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The Sonoma City Council on Monday voted to put a controversial measure that would limit hotel development on the November ballot, setting the stage for a bruising and divisive battle tied to the city's identity and economic growth.

The council voted unanimously to set the so-called Hotel Limitation Measure for a special election Nov. 19. The measure would cap new hotels or expansion of existing ones to 25 rooms unless Sonoma achieves an annual occupancy rate of 80 percent, which the city has never done.

Fault lines were exposed Monday by the council's narrow decision to give Mayor Ken Brown and Councilman Tom Rouse the authority to draft an argument against the hotel measure that will be included in the voter pamphlet. Councilman David Cook supported the action.

Councilman Steve Barbose called the ballot argument a mistake, one he said would play into the hands of voters who believe city leaders have essentially been poised to rubber-stamp larger hotel projects and are seeking to do so in the future.

"I know you feel passionately about your position," Barbose said, "but it's ironic you're going to make peoples' case for them."

Brown said from the dais that he was "taken aback" by Barbose's comments.

"I don't see any reason to think my support for putting an argument on the ballot measure degrades confidence in the City Council," Brown said.

Councilwoman Laurie Gallian also voted against allowing the council members to draft the argument against the measure.

Cook participated in Monday's proceedings even though he previously took a vote against the hotel measure as president of the Sonoma Valley Chamber of Commerce. The city's attorney advised Cook Monday that he saw no conflict unless Cook considered himself biased on the issue.

"I really think I'm coming here with fairness," he said. He also called the hotel measure a "defining moment" for Sonoma that gets at the city's "identity crisis."

The special election is estimated to cost the city about $30,000. The council had the option of adopting the proposed ordinance but clearly a majority on the governing body opposes the measure.

No hotel projects currently are pending in the city. Plans for a 59-room luxury hotel on West Napa Street that sparked the current debate are on hold pending the outcome of the ballot measure, according to representatives for developer Darius Anderson. Anderson is a principal of Sonoma Media Investments, which owns The Press Democrat.

The council on Monday reviewed a consultant's report that generally casts the hotel measure as a potential economic damper for the city, in part by thwarting the potential for more revenue in the form of bed taxes, which help fund city services.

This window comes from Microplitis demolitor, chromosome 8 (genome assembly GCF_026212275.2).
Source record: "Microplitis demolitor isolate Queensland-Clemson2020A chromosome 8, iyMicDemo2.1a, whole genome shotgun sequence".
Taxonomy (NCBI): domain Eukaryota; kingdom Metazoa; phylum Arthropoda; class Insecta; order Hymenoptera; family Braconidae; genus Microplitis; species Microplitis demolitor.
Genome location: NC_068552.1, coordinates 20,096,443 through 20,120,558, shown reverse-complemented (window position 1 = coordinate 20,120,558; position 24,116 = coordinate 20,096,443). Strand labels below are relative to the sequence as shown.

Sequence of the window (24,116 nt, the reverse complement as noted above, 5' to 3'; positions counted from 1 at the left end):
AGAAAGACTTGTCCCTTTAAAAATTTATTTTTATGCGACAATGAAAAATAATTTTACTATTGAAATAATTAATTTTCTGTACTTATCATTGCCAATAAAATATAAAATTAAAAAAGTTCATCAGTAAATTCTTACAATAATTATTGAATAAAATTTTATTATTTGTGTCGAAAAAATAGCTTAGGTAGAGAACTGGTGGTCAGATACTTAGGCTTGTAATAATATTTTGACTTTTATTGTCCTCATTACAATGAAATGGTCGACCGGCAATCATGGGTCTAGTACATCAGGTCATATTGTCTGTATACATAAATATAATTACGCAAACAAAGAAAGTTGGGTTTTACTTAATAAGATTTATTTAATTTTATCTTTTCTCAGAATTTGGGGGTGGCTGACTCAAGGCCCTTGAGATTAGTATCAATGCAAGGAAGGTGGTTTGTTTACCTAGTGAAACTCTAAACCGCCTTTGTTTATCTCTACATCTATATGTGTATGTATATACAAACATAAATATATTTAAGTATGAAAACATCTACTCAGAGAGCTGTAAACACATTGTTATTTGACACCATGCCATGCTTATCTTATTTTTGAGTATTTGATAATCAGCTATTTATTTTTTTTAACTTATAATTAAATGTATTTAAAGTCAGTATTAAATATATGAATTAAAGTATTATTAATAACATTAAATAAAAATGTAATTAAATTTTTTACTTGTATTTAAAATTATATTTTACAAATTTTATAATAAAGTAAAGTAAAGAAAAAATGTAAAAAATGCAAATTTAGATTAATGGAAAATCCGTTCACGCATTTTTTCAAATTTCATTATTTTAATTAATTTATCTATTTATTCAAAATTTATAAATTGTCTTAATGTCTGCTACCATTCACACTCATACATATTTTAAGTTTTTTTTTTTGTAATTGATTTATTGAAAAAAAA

The council on July 15 narrowly authorized the $17,500 impact study after supporters of the ballot measure gathered enough signatures to qualify the initiative for the ballot. The contract was awarded to Keyser Marston Associates Inc., which by law had 30 days to prepare the study.

The city has 39 lodging properties with a total of 527 rooms. Half of the properties have no more than three rooms. Five lodging properties have more than 25 rooms and provide 78 percent of the city's total room supply, according to the report.

Over the past decade, Sonoma;s lodging properties have achieved an average annual occupancy rate of 62 percent, with a peak in 2006 of 66 percent, the consultant concluded.

The report notes there is a limited pool of investors for smaller lodging in Sonoma because such development lacks "operating efficiencies and marketing advantages of larger properties."

Such larger hotels bring in more bed taxes, which in turn help fund city services, because these facilities historically have had higher occupancy rates, the report says.

Several members of Preserving Sonoma, a group backing the ballot measure, criticized the report Monday on a number of fronts, including in that they said it omitted consideration of the impacts of larger hotels on Sonoma's environment and quality-of-life.

"We do not choose to live here because we have large hotels and a lot of tourists," said Jim Kent.

Backers of the hotel measure say its intent is to slow the growth of large hotels in Sonoma by establishing a link between supply and demand. They said the city is wasting money on a Tourism Improvement District that levies a 2 percent tax on rented rooms and raises $450,000 annually, ostensibly to try and increase occupancy levels through marketing efforts.

"This initiative is designed to make sure we don't have too many hotel rooms that are empty," said Sonoma attorney Bob Edwards.

The group also contends the city is ignoring other potential sources of revenue for the city, including by raising the city's transient occupancy tax, which is currently 10 percent.

But Bill Blum, general manager of MacArthur Place Hotel, said the fact no new hotels have been approved in Sonoma in the past decade means the city "doesn't have a hotel problem." MacArthur Place has 64 rooms and is located four blocks from the Sonoma Plaza.

He likened the ballot measure to a "slow death" for Sonoma's lodging industry by restricting new hotel construction or expansion of existing sites.

You can reach Staff Writer Derek Moore at 521-5336 or Derek.moore@pressdemocrat.com.